Three distinct D-amino acid substitutions confer potent antiangiogenic activity on an inactive peptide derived from a thrombospondin-1 type 1 repeat

David W. Dawson, Olga V. Volpert, S. Frieda, Andrew J. Schneider, Roy L. Silverstein, Jack Henkin, Noël P. Bouck*

*Corresponding author for this work

Research output: Contribution to journalArticlepeer-review

128 Scopus citations

Abstract

Mal II, a 19-residue peptide derived from the second type 1 properdin- like repeat of the antiangiogenic protein thrombospondin-1 (TSP-1), was inactive in angiogenesis assays. Yet the substitution of any one of three L- amino acids by their D-enantiomers conferred on this peptide a potent antiangiogenic activity approaching that of the intact 450-kDa TSP-1. Substituted peptides inhibited the migration of capillary endothelial cells with an ED50 of 8.5 nM for the D-Ile-15 substitution, 10 nM for the D-Ser- 4 substitution, and 0.75 nM for the D-Ser-5 substitution. A peptide with D- IIe at position 15 could be shortened to its last seven amino acids with little loss in activity. Like whole TSP-1, the Mal II D-Ile derivative inhibited a broad range of angiogenic inducers, was selective for endothelial cells, and required CD36 receptor binding for activity. A variety of end modifications further improved peptide potency. An ethylamide-capped heptapeptide was also active systemically in that when injected i.p. it rendered mice unable to mount a corneal angiogenic response, suggesting the potential usefulness of such peptides as antiangiogenic therapeutics.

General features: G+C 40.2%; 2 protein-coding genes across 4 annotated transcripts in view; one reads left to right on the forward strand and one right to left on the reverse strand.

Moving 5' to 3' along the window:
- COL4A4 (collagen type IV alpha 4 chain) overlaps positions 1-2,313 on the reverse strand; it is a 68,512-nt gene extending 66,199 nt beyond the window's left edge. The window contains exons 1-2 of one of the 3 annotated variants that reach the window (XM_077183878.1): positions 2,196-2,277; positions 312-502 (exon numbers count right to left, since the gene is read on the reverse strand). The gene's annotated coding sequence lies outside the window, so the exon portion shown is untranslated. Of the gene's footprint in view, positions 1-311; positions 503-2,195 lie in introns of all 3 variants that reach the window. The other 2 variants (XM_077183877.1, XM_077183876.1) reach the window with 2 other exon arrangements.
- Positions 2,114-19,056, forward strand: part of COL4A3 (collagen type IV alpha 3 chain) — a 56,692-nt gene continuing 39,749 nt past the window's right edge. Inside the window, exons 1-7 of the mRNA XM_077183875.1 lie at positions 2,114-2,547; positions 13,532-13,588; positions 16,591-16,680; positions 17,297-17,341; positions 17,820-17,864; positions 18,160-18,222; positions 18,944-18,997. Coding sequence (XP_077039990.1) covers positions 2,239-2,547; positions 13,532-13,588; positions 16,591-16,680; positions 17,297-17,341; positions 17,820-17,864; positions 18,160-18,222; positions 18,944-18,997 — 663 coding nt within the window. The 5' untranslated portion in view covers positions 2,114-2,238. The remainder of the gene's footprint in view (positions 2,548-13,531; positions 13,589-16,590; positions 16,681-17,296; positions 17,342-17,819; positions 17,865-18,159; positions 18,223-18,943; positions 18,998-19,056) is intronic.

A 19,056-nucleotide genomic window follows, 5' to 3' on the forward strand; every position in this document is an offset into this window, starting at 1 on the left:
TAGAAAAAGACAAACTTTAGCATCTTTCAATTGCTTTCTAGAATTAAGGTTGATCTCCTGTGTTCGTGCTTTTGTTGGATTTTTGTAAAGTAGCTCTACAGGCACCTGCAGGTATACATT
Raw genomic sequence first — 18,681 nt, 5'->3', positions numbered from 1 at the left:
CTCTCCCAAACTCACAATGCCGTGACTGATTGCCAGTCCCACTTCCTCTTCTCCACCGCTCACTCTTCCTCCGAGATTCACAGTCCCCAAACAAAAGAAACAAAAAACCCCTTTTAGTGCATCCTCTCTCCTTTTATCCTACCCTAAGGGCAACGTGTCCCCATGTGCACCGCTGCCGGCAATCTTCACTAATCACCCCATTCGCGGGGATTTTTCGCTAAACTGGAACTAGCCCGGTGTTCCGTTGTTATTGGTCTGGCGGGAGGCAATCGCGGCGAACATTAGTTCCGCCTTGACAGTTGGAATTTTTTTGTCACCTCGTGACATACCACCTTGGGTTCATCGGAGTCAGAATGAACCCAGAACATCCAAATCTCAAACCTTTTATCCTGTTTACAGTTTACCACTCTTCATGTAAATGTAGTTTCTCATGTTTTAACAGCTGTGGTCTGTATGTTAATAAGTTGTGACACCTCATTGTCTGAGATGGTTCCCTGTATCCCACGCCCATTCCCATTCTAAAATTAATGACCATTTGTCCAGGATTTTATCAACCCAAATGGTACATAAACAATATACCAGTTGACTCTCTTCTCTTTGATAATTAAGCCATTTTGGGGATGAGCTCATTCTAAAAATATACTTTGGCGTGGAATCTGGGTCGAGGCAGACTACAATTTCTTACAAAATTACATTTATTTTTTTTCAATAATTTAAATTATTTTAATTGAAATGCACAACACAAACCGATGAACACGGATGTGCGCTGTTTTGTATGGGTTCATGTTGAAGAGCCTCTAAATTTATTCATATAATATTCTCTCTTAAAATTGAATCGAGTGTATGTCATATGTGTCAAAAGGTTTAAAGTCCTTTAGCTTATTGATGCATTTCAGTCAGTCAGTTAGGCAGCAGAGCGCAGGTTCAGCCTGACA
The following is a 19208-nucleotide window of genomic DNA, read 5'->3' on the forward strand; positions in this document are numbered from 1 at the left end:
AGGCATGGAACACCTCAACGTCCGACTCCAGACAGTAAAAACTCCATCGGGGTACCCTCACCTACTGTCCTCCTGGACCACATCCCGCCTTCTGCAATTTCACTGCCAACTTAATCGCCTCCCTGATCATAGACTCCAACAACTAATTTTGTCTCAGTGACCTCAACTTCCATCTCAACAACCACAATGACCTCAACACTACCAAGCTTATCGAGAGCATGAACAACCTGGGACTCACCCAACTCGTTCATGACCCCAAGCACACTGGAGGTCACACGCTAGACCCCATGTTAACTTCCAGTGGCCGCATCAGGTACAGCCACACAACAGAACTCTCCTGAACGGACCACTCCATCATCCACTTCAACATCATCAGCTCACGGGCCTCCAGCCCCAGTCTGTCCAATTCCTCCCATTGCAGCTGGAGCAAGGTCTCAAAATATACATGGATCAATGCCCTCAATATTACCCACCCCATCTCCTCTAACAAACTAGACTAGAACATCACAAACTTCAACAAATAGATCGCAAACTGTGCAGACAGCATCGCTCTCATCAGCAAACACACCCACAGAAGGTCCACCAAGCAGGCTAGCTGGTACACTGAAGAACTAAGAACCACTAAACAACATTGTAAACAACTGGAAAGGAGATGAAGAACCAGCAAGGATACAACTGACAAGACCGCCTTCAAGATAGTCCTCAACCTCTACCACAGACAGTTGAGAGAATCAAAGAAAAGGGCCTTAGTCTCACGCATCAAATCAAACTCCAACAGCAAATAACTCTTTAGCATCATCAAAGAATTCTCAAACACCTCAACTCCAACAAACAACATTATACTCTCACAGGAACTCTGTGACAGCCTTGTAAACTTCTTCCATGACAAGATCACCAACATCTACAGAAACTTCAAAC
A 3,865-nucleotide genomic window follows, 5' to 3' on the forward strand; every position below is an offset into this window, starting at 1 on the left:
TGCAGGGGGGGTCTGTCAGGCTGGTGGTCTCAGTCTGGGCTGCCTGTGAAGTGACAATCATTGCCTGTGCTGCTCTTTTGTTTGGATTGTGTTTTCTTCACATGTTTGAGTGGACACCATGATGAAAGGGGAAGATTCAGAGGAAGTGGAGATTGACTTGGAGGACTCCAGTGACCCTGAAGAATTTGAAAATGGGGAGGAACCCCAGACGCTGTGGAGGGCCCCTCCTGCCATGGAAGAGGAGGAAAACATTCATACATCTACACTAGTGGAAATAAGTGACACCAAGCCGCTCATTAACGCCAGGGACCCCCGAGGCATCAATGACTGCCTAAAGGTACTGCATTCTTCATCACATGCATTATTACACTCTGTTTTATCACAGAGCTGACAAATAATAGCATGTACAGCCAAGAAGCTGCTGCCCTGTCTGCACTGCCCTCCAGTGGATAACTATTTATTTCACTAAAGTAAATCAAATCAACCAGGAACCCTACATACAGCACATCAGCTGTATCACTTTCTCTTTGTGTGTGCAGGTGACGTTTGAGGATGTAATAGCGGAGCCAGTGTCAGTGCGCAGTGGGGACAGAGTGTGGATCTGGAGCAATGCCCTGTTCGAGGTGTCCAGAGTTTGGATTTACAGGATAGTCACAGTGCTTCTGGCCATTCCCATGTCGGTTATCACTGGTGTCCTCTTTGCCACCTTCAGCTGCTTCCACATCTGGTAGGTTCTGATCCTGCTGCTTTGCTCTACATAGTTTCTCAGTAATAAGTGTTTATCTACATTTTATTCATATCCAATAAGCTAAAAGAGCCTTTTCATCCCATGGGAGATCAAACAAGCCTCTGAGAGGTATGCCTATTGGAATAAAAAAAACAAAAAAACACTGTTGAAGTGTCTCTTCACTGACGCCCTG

Original languageEnglish (US)
Pages (from-to)332-338
Number of pages7
JournalMolecular pharmacology
Volume55
Issue number2
DOIs
StatePublished - 1999

ASJC Scopus subject areas

  • Molecular Medicine
  • Pharmacology

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